Energy efficiency standards for buildings are decided at the regional level, while municipalities are allowed to introduce even stricter standards (Immopro, 2017). In 2014, the regional governments agreed on a new standard - called MuKEn14 – to be implemented by all regions before 2018, which became binding in 2020. For new builds, the standard amounts to 35 kWh/m2 for single and multi-family houses. For warehouses, the standards are even stricter and should not exceed 20 kWh/m2. Each house should also be equipped with a renewable source of power amounting to at least 10 W/m2 of the living space (EnFK, 2014).

These targets have already been met by some of the buildings complying with the Swiss “Minergie” standards. There are three major categories: Minergie houses should not consume more than 55 kWh/m2 for new single houses and 90 kWh/m2 for renovations. For Minergie-P the standards are 50 kWh/m2 and 80 kWh/m2 respectively. For Minergie-A the standards are 35 kWh/m2 for both, new builds and renovations. By April 2017, there were a total of 47,253 Minergie certified buildings in Switzerland (Minergie, 2019).

The Energy Strategy 2050 will allocate up to 450 million Swiss francs (USD 467 million) from the Cantons and the CO2 levy to reduce buildings’ energy use. It plans to achieve this by allowing an option for allocating energy-efficiency investment costs to the two following tax periods, and a tax deduction of demolition costs when replacing older buildings (Federal Office of Energy, 2017).


Emissions from the agriculture sector in 2018 constituted around 13% of total emissions (excluding LULUCF) – representing a roughly constant share of total emissions as they have been decreasing at around the same pace as overall emissions (Federal Office for the Environment, 2020). The Climate Strategy Agriculture aims to reduce agricultural emissions by at least one third by 2050 with technical, operational and organisational measures, and by another third with measures influencing food consumption and production (Schweizerische Eidgenossenschaft, 2020c). It includes both mitigation and adaptation to climate change in the agricultural sector.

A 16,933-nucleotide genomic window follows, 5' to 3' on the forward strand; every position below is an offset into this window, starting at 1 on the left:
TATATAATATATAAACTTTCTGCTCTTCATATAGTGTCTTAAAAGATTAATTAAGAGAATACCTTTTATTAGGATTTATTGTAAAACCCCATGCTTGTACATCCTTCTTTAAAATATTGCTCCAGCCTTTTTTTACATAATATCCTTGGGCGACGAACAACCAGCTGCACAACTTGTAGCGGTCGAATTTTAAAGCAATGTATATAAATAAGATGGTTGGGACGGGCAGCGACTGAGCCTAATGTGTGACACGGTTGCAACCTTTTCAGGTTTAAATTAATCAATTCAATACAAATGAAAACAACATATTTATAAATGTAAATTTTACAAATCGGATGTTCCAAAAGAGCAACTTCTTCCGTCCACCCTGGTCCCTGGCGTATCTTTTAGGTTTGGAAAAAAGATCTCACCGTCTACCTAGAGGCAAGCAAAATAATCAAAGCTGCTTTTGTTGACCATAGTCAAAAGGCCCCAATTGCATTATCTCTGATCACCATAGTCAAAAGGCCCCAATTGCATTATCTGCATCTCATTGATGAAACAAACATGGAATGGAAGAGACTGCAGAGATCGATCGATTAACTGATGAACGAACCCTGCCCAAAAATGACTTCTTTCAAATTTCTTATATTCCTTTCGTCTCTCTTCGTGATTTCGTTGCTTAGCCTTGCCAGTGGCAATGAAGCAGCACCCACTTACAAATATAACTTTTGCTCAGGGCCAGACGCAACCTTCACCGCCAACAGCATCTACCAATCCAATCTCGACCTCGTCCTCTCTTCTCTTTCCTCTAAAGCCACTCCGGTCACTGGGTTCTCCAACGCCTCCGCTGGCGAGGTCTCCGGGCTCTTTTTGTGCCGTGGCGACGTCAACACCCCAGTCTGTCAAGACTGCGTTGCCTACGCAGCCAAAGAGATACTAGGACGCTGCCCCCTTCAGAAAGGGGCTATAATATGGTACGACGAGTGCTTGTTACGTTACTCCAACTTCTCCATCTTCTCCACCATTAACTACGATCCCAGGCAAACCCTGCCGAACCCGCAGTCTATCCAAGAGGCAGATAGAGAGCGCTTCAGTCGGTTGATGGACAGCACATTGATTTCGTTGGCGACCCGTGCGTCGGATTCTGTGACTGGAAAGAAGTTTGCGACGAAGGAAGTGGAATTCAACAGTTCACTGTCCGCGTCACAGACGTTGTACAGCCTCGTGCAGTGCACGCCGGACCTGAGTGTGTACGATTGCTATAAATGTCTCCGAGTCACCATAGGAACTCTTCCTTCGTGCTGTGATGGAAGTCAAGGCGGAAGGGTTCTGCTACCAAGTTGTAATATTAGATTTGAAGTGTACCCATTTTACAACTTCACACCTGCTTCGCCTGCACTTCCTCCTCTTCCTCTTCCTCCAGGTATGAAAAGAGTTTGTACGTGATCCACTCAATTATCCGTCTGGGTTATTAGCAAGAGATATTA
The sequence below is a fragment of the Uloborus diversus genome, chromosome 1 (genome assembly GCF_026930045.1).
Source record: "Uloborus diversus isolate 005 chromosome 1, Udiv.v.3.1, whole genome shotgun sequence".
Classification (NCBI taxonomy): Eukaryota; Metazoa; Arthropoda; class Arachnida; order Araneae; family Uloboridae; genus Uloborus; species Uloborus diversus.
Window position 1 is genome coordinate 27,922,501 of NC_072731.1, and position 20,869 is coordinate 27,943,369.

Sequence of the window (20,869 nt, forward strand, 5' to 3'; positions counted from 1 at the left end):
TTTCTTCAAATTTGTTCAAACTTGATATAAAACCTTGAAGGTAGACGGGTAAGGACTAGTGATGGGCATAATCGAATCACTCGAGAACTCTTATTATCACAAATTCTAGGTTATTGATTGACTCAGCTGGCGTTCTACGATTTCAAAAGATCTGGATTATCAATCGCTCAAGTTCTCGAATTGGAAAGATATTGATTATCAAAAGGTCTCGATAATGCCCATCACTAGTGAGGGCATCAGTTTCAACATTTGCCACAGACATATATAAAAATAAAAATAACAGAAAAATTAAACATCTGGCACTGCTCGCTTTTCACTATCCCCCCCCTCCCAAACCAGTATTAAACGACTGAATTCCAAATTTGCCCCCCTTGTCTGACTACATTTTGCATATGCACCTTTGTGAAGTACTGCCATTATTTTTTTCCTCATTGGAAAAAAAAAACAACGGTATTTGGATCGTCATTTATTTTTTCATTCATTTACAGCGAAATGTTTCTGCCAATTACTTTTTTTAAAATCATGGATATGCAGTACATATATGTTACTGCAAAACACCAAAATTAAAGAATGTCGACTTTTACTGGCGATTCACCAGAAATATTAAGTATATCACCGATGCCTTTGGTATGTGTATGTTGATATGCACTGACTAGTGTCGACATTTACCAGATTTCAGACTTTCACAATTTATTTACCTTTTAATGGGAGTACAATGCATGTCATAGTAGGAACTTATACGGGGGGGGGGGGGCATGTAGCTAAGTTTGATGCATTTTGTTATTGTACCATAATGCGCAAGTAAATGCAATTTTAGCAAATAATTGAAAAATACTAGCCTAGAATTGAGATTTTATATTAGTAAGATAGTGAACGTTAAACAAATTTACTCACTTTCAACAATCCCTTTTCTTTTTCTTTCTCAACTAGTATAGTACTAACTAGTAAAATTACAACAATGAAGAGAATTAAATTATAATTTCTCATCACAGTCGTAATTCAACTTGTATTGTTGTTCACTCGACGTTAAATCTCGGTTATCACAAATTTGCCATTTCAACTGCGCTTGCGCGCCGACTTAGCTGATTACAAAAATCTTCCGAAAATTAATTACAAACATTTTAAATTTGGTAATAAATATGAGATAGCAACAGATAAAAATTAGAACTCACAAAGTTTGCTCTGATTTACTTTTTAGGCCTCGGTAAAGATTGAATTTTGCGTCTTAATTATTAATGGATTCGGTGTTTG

Switzerland’s Agricultural Policy 2014-2017 and 2018-2021 contains the abolition of unspecific direct payments (livestock subsidies, general acreage payments), additional funds for environmentally-friendly production systems, and for the efficient use of resources (e.g. increase in nutrient efficiency and ecological set-aside areas, reduction of ammonia emissions). It is expected to result in reductions of 0.2 MtCO2e in 2020.


Except for a few select years, forestry constitutes a sink of emissions in Switzerland of between 1-4 MtCO2 annually (Schweizerische Eidgenossenschaft, 2020c). Under current policies, however, this is expected to change, with the sector projected to become a source of emissions between 2020 and 2030 of roughly 1 MtCO2e per year. In 2018, 31% of Switzerland’s total area was covered by forests (Bundesamt für Umwelt, 2019a).

The Forest Policy 2020, adopted in 2011 and updated in 2017, aims to coordinate the ecological, economic and social demands on forests, managing forests in a sustainable manner. It includes a long-term target of a CO2 balance between forest sink, wood use and wood substitution effects. Given the current age structure of Swiss forests, this implies aiming at increased harvesting rates over the coming years. The expected mitigation impact of the Forest Policy 2020 is 1.2 MtCO2e in 2020 (Schweizerische Eidgenossenschaft, 2020c).

A renewal of the Forest Act in 2017 included both measures addressing the need for adaptation to climate change, as well as a stipulation that, where suitable, the construction of Swiss government buildings is to be done with the use of sustainably sourced Swiss timber (Schweizerische Eidgenossenschaft, 2020c).


Emissions from the waste sector in Switzerland made up roughly 1.4% of total GHG emissions (excluding LULUCF) in 2018 and registered an absolute decrease of almost 37% between 1990 and 2018 (Federal Office for the Environment, 2020). Since 2000, the disposal of untreated municipal waste into landfill has been prohibited, with an increase in the capacity of waste incineration plants implemented to accommodate this ban (Schweizerische Eidgenossenschaft, 2020c). These incineration plants have substantially reduced methane emissions from Swiss landfills and produce roughly 2% of Switzerland’s total energy consumption.

A further measure in the waste sector is the ordinance on the avoidance and management of waste, implemented in 2016, which promotes closed-loop material flows. While a large proportion of Switzerland’s municipal solid waste is already recycled (53% in 2015), further improvements could be made in the reduction of environmental pollution and strengthening the reliability of the waste removal system as a whole (Schweizerische Eidgenossenschaft, 2018).